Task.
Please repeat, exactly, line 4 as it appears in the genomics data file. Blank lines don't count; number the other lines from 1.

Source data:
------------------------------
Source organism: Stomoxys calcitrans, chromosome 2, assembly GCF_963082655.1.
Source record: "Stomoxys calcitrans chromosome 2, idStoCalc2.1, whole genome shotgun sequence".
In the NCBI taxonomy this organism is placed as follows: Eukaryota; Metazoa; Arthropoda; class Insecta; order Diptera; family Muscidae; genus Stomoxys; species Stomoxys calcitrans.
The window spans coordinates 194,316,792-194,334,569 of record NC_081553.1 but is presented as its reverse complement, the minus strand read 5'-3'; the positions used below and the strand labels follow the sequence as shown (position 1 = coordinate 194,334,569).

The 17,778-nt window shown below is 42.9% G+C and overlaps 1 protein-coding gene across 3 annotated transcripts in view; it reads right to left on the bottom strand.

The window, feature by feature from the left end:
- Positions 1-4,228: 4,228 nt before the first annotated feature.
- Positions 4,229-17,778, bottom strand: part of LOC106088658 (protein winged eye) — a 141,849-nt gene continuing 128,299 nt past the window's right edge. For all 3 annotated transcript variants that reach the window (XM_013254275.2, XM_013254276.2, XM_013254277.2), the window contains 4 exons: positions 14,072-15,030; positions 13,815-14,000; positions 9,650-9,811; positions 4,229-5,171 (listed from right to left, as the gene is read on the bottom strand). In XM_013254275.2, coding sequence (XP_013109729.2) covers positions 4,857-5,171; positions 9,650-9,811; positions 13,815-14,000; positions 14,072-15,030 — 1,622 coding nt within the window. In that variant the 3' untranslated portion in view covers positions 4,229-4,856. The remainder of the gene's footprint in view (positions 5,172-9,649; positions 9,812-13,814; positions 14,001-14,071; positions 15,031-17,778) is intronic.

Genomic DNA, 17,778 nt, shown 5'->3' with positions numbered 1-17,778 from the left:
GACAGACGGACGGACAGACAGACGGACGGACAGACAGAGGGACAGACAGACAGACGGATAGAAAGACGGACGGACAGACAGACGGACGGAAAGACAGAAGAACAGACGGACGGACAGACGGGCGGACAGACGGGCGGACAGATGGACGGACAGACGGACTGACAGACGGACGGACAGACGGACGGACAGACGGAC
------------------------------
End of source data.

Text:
The window spans coordinates 194,316,792-194,334,569 of record NC_081553.1 but is presented as its reverse complement, the minus strand read 5'-3'; the positions used below and the strand labels follow the sequence as shown (position 1 = coordinate 194,334,569).